Ah, ha ha. I'm kidding. Absolutely no one on Earth found anything surprising in the two decisions the Court just announced, except perhaps that Gorsuch and not Alito delivered the First Amendment one. Both were 6-3 decisions with the Republicans on one side and the non-partisan justices on the other. Both removed protections for disadvantaged groups in favor of established groups. And both lend weight to the argument that the Court has gone so far to the right that they continue to cause instability in the law as no one knows how long these precedents will last.
Let's start with 303 Creative v Elenis, in which the Court ruled that a Colorado web designer did not have to create websites for gay weddings, on the philosophy that religiously-motivated anti-gay bigotry is protected under the First Amendment:
The decision also appeared to suggest that the rights of L.G.B.T.Q. people, including to same-sex marriage, are on more vulnerable legal footing, particularly when they are at odds with claims of religious freedom. At the same time, the ruling limited the ability of the governments to enforce anti-discrimination laws.
The designer, Lorie Smith, said her Christian faith requires her to turn away customers seeking wedding-related services to celebrate same-sex unions. She added that she intends to post a message saying the company’s policy is a product of her religious convictions.
A Colorado law forbids discrimination against gay people by businesses open to the public as well as statements announcing such discrimination. Ms. Smith, who has not begun the wedding business or posted the proposed statement for fear of running afoul of the law, sued to challenge it, saying it violated her rights to free speech and the free exercise of religion.
I actually might agree with the very narrow outcome of this specific case: I don't think someone should be forced to create something they morally oppose. That said, I fear, as do many others, that people will see this as license to scale back anti-discrimination measures against all marginalized groups. And this is why I think the case is going to be a problem for a generation. I'll read Gorsuch's opinion over the weekend, hoping that he resisted the urge to fill it with Federalist Society-approved obiter dicta. But I expect to see more litigation on anti-discrimination statutes as a result of the ruling. It's part of the Republican strategy to erode hard-won rights by creating fear and doubt in marginalized groups, and it's working.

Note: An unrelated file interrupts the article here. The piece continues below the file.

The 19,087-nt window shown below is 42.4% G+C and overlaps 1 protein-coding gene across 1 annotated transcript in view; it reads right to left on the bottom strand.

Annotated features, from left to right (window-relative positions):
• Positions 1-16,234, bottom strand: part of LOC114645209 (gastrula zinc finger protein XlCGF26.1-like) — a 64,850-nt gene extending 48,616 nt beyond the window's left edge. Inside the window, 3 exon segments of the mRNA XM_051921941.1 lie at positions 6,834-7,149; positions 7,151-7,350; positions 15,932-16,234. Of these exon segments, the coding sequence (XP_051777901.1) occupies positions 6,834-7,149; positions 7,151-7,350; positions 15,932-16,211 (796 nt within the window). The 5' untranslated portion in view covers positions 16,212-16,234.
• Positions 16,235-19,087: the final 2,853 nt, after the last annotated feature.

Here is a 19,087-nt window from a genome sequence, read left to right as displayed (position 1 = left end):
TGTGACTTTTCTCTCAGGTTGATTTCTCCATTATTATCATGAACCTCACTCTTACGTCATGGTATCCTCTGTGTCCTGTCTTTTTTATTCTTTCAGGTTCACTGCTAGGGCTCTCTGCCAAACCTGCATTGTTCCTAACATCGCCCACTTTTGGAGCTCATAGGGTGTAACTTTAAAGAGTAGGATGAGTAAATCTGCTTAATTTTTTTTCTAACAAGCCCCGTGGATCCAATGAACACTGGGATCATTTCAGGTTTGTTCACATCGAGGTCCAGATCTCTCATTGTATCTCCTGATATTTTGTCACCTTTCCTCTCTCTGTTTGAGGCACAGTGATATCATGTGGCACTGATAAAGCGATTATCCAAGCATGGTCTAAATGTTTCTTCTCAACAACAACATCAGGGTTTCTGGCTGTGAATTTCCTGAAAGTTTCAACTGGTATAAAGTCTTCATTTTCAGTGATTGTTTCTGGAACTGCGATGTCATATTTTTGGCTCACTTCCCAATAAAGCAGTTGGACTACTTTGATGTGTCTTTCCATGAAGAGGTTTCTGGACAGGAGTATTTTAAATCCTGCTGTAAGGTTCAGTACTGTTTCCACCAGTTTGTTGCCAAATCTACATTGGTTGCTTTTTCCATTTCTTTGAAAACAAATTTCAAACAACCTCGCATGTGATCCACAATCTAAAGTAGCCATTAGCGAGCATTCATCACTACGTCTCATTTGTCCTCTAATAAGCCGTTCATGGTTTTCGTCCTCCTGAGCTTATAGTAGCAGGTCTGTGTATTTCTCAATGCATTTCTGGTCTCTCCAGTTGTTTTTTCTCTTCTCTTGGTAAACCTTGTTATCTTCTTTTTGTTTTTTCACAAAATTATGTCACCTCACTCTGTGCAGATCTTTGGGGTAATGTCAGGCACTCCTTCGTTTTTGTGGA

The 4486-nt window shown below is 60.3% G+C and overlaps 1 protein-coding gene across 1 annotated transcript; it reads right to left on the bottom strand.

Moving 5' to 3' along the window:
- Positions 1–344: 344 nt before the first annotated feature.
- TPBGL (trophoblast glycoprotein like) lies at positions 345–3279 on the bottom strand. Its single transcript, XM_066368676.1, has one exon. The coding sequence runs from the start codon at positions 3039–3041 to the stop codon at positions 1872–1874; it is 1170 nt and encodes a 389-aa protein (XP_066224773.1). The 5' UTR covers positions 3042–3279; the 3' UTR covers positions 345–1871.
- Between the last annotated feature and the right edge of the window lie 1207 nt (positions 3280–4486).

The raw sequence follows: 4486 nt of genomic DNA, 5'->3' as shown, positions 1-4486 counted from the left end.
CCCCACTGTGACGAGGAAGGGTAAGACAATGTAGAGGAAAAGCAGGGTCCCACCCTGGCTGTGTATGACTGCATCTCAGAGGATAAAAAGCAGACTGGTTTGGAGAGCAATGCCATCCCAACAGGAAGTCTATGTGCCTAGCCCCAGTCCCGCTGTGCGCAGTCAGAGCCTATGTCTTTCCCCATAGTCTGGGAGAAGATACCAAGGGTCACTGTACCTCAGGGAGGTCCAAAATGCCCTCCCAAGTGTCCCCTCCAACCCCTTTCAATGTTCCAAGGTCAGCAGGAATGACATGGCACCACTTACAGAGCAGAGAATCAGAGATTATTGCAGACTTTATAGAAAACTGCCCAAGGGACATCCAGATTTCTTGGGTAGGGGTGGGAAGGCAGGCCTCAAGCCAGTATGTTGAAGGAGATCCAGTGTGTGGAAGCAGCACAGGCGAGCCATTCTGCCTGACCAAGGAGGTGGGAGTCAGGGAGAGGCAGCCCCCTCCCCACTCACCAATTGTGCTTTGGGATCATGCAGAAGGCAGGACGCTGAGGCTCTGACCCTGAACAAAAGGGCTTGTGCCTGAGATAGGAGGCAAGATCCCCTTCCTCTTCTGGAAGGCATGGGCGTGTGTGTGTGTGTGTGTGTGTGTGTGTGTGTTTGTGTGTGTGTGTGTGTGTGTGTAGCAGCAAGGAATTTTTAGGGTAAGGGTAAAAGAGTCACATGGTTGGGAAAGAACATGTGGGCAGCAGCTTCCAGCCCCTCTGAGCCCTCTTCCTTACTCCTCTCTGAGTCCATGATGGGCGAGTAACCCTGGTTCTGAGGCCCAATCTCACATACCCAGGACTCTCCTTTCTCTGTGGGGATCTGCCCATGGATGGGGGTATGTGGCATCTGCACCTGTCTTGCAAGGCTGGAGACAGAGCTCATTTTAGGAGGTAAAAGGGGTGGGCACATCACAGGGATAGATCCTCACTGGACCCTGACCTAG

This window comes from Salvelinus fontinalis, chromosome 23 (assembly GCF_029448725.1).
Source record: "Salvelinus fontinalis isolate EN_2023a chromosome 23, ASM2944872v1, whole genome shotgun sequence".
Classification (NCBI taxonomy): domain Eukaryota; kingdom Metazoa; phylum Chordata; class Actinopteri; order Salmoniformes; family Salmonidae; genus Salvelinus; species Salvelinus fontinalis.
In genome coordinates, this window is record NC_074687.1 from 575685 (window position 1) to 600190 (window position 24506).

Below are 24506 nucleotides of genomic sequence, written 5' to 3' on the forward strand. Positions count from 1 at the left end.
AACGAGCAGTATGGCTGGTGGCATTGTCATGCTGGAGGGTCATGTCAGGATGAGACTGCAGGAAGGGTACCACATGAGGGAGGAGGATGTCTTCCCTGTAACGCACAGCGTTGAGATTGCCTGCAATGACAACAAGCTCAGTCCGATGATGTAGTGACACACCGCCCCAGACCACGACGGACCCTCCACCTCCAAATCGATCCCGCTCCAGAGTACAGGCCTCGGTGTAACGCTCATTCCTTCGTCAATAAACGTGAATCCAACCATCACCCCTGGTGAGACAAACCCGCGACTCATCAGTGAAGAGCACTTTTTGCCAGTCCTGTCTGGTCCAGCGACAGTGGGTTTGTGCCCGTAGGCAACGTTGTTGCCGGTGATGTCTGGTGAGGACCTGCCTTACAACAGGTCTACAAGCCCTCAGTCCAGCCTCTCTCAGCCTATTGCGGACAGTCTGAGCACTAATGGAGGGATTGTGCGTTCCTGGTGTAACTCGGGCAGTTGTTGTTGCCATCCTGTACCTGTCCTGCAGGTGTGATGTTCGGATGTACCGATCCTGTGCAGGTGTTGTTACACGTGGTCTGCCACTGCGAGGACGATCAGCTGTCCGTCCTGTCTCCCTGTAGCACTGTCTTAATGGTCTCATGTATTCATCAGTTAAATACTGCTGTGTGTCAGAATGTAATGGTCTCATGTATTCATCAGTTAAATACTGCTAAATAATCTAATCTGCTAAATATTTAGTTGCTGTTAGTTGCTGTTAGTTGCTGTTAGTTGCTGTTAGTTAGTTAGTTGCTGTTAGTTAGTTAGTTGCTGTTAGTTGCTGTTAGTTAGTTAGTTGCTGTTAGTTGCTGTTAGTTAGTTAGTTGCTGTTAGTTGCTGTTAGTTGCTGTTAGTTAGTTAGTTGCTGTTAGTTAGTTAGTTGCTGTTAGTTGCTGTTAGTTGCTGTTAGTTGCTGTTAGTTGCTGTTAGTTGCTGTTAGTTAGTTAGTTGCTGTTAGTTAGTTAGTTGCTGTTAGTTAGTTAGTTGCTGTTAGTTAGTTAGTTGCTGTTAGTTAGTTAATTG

The other ruling (Biden v Nebraska), also pitting the Republicans against everyone else in the free world, killed the President's program to waive about $405 billion in student debt that hundreds of thousands of low- and middle-income borrowers owed to the Federal Government. The Court found the thinnest of pretexts to allow the State of Missouri just enough standing to keep the case from evaporating entirely, and then rug-pulled all those people for whom $10,000 might be the difference between poverty and continued daily meals by saying the President exceeded authority granted him by Congress to "waive or modify" the loans:
The court has rejected the administration’s expansive arguments in the past. The court lifted a pandemic-era moratorium on rental evictions put in place by the Centers for Disease Control and Prevention. It threw out a coronavirus vaccination-or-testing mandate imposed on large businesses by the Occupational Safety and Health Administration. And in a ruling unrelated to the pandemic, it cited the “major questions” doctrine to limit the Environmental Protection Agency’s options for combating climate change.
The legal battles have left millions of student loan borrowers in limbo. More than half of eligible people had applied for the forgiveness program before it was halted by the courts, with the Education Department approving some 16 million applications.
Biden’s debt relief program has been a divisive issue on Capitol Hill. On June 7, Biden vetoed a Republican-led resolution to strike down the controversial program and restart loan payments for tens of millions of borrowers. The measure passed the Senate with the backing of Sens. Joe Manchin III (D-W.Va.), Jon Tester (D-Mont.) and Kyrsten Sinema (I-Ariz.). Despite Biden’s veto, the resolution shows the likely difficulty of getting any future debt relief plan through Congress.
This, like yesterday's affirmative action decision, shows the Republican majority gleefully rolling back all the things they have hated ever since Lyndon Johnson had the gall to give those people civil rights in 1964. They firmly believe in the ability of everyone born on second base to get a home run even if it means everyone else strikes out, because (and I'm really not making this up, if you dig into what these people have written) they deserve it. (Best Tweet of the day, from the ever-scathing New York Times Pitchbot: "Opinion | Without the burden of affirmative action, Harvard can finally become a true meritocracy—by Jared Kushner and Robert F. Kennedy Jr.")
The good news—in the most general sense as the 6-3 split will continue to be very bad news in specific for years—is that this kind of reactionary behavior by the right wing tends to flame out in a generation or so. It's the desperate clawing back of gains made by the lower orders to hold onto inherited privilege for just a little longer that happens when the old guard know they're on their way out. We've seen it in the US before, and in the UK, and in lots of other times and places.
Unfortunately, undoing the damage the revanchists cause hurts like hell. The next 10-15 years are going to suck for a lot of people.